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February 05, 2014

Don't read this if you still want to like Bill Cosby

Multiple women have come forward to charge Bill Cosby with drugging them and raping them. ​Who Wants to Remember Bill Cosby's Multiple Sex-Assault Accusations?
Who doesn't love Bill Cosby? I grew up watching Fat Albert and eating Jell-O Pudding Pops, which is a clich�, but Bill Cosby is the creator of some of our most warming and affirming clich�s. He is charming and iconic, one of the most culturally important and successful comedians ever, an elder statesman of the entertainment industry. He's also someone who has been accused by multiple women of drugging them and sexually assaulting them. Here is one of his accusers, describing an incident: Well, there were a number of people at the table, friends of his, and he said to me, yes, you do seem ill, you're slightly feverish, would you like to have some Contact? You know, the cold medicine. And I thought, why not, can't hurt. So he went into some sort of office area at the back of the restaurant and he produced two capsules in his hand. I thought nothing of it and I took the capsules. In about, I don't know, 20 to 30 minutes I felt great and then about 10 minutes after that I was almost literally face down on the table of this restaurant... He said, "Oh my, you must be more ill then we believed. I totally lost motor control; I was almost unable to hold my head up. I was very, very, very stoned. He took me into my apartment and then very helpfully and nicely was prepared to take off my clothes and help me into bed and pet me, and that's how the actual assault began. She recounted this in an on-camera interview, under her own name, with Matt Lauer of the Today show, on February 10, 2005. The assault had allegedly happened back in the 1970s, but she said she had decided to come forward because another woman had accused Cosby of committing a similar assault in January of 2004. At least thirteen women have come forward at this point. That woman, in a lawsuit, said that Cosby offered her three pills of what he claimed was "herbal medication, which would help her relax," and insisted she take all three

February 04, 2014

What do the fonts in 2001 tell us?

TYPESET IN THE FUTURE is a blog promising to look at the use of fonts in sci-fi films. I am 100% unironically excited about this. 2001: A Space Odyssey | Typeset In The Future

January 15, 2014

The best of ARCHER

ARCHER is one of those shows that is impossible for me to explain why it's great. I've tried. As soon as the word "spy" or "espionage" come out, people's eyes just glaze over. Or, y'know, they *already* watch the show and then correct me with a better pitch. Hey, fair enough. ARCHER started season five last night. It's a fantastic comedy. One of the funniest on tv right now. Check out this highlight reel and then go watch the first four seasons streaming and then maybe--MAYBE--we can be friends.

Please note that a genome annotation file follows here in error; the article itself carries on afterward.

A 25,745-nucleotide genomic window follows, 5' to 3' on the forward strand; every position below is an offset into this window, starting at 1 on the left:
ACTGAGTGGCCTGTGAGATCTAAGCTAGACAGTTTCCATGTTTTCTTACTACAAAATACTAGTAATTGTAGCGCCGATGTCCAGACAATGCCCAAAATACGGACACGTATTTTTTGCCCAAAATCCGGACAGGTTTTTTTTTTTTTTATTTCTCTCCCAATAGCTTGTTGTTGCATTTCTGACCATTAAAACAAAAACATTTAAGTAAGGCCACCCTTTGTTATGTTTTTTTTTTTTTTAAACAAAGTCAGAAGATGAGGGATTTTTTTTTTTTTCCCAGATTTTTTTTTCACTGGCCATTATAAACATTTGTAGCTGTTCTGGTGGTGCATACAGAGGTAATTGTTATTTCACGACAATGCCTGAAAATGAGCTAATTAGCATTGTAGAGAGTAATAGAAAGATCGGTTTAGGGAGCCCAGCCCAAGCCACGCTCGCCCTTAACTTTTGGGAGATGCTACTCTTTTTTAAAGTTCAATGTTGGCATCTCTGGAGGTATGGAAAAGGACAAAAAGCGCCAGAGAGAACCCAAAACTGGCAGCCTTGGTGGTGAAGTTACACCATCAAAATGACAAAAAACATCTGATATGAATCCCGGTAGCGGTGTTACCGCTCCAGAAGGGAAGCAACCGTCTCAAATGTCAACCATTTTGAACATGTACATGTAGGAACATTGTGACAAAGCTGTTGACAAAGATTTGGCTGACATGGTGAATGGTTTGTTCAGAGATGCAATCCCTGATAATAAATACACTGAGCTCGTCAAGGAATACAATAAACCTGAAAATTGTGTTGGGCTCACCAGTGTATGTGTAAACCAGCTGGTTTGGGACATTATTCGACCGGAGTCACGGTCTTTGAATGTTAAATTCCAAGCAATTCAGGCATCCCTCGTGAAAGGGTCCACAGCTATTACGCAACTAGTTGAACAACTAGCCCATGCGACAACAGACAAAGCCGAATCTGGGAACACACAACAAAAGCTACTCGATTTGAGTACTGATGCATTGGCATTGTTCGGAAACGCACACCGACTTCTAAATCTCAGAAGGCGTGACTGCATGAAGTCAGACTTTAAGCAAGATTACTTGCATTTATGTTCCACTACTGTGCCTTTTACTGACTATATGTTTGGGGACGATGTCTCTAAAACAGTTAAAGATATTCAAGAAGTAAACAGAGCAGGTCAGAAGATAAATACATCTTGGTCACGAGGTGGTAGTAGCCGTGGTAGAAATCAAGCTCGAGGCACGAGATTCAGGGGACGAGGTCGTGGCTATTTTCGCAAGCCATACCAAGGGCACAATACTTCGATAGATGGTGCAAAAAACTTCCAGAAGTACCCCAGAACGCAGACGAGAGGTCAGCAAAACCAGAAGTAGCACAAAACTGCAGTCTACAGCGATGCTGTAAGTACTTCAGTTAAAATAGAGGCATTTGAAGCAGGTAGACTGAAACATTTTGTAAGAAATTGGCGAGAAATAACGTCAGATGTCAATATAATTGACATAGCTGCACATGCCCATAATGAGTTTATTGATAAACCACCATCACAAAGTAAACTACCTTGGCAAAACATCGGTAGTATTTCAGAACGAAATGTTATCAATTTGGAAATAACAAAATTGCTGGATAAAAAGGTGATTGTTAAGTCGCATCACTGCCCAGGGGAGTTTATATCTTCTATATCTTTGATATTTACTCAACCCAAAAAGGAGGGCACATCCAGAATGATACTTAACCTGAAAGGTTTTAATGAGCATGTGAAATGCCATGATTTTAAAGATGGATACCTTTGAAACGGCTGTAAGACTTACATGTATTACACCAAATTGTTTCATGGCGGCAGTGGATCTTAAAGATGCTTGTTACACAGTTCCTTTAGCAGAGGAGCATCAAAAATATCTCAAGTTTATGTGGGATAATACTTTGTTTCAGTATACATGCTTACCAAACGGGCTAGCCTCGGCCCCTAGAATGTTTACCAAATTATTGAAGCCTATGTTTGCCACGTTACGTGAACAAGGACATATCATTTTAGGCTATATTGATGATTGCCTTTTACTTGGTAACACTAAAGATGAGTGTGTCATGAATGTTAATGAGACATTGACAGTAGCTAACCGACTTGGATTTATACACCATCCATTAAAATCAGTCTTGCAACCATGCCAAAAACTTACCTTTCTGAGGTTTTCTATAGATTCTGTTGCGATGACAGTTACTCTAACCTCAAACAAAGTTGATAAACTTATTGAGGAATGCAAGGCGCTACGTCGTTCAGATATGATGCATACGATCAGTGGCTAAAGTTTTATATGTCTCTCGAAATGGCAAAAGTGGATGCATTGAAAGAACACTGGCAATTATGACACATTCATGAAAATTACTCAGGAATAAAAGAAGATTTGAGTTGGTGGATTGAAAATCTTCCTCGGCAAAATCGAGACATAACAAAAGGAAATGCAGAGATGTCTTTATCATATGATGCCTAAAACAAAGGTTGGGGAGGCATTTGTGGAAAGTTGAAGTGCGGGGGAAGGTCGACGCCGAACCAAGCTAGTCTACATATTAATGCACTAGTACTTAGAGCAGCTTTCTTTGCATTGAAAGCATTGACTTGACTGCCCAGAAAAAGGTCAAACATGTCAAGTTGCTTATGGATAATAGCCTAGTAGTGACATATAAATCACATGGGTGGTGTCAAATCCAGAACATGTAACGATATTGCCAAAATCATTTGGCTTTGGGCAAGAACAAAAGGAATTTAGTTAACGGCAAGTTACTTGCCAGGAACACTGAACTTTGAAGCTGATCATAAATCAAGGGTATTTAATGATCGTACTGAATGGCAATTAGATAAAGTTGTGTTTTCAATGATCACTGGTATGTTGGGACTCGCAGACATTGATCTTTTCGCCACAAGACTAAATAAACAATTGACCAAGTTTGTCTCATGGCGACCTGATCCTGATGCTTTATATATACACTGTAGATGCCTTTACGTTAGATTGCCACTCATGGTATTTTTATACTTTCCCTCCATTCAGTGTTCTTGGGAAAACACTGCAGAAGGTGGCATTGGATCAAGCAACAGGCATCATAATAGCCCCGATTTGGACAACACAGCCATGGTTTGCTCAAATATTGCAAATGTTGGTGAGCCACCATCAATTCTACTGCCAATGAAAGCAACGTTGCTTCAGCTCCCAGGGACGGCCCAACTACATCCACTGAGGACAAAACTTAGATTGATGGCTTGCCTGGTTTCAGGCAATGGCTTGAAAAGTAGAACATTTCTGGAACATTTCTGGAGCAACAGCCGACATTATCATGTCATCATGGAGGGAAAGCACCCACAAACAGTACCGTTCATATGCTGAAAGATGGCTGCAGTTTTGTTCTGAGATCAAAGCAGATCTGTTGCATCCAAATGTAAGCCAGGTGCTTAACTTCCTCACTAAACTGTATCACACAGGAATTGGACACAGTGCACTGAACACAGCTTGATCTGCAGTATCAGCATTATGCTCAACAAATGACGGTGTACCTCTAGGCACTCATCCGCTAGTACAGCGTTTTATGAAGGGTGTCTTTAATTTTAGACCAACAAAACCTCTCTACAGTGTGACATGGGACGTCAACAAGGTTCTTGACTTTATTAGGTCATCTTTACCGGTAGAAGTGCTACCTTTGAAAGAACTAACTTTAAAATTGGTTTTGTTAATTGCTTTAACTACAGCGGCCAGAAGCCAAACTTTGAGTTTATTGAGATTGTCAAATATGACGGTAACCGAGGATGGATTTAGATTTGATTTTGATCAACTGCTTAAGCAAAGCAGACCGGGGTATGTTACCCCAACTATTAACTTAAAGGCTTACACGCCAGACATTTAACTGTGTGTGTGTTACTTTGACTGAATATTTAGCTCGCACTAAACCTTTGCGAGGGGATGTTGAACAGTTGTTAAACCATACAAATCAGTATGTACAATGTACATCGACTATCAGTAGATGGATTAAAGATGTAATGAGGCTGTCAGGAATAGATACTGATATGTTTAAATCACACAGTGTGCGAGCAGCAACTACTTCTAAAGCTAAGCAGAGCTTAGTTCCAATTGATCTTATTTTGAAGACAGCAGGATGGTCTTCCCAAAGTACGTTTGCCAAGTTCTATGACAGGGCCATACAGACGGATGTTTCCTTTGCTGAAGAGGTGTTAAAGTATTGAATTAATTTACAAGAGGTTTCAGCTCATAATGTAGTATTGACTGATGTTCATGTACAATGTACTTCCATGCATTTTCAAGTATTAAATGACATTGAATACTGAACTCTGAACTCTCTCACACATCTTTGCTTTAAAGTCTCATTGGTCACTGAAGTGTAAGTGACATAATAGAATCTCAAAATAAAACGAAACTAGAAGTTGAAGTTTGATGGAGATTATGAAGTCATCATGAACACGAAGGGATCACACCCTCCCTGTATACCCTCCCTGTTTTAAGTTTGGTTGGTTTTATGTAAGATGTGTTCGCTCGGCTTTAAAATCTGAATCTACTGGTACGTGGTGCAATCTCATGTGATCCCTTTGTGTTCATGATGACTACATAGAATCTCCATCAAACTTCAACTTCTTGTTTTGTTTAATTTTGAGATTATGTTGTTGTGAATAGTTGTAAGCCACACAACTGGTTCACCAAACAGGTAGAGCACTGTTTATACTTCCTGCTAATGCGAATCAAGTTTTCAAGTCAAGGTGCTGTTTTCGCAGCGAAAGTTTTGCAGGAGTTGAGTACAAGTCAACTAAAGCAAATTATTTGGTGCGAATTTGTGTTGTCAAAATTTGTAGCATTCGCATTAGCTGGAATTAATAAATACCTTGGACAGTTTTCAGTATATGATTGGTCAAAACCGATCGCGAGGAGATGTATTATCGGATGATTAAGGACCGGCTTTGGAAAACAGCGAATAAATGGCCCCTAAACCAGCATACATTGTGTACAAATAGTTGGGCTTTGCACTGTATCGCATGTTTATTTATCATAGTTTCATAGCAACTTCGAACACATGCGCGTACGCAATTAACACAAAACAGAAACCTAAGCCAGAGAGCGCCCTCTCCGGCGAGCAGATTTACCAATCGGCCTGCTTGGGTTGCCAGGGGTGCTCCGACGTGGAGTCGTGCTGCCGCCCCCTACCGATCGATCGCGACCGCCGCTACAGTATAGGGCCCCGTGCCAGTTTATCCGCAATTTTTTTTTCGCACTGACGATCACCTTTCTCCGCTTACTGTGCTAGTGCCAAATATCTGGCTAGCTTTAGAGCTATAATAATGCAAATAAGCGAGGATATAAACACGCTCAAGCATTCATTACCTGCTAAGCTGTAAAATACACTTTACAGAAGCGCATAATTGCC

January 11, 2014

The true story behind the DALLAS BUYER'S CLUB

Woodroof wasn't an unlucky homophobe, he was really a bisexual man who'd had unsafe sex. The government never came after him. Corrupt doctors didn't bedevil him and he wasn't friends with a drag queen named Rayon. King of clubs
According to the movie, Ron Woodroof (played by Matthew McConaughey) was a hard-drinkin’, fast-lovin’, heavy-druggin’ homophobe whose reckless behavior resulted, quite by accident, in a diagnosis of AIDS by a caring physician (Jennifer Garner). At the time, doctors gave him about a month to live. But Ron was a fighter with a hardscrabble Texas spirit. He refused to cede to death. When he couldn’t find drugs in the U.S. market to stem the spread of his HIV, he sought them out in Mexico and Japan. When the Food and Drug Administration balked at his efforts to sell grey-market drugs (with the help of a drag queen named Rayon, played by Jared Leto), he established the Dallas Buyers Club: a members-only co-op where those who paid a fee could access the drugs he just “happened” to have. A lot of that never happened. There was no Rayon, no FDA raiding his business regularly, no corrupt doctors on the take to Big Pharma. He was not a homophobe either, according to those who knew him, but rather openly bisexual. And the doctor who was Woodroof’s primary care physician throughout much of his treatment wasn’t a woman, but Dr. Steven Pounders, who’s still in practice today. You might expect that Pounders, who met with the screenwriter more than three years ago to have his brain picked for details about Woodroof’s life, might object to being changed into a woman — even a beautiful one. But that’s not the case. Not at all. “It’s a movie, but it got a lot of very true facts [right],” he says. “Ron was doing all that stuff. He was diagnosed with AIDS — not even HIV, but AIDS — and had no T-cells. He was taking Peptide T [which is shown in the movie] and Compound Q [which was not]. He had this incredible ability to fit in, which is why it was accurate to present him as [pretending to be a priest] to carry drugs over the border. It does make a good story.” . . .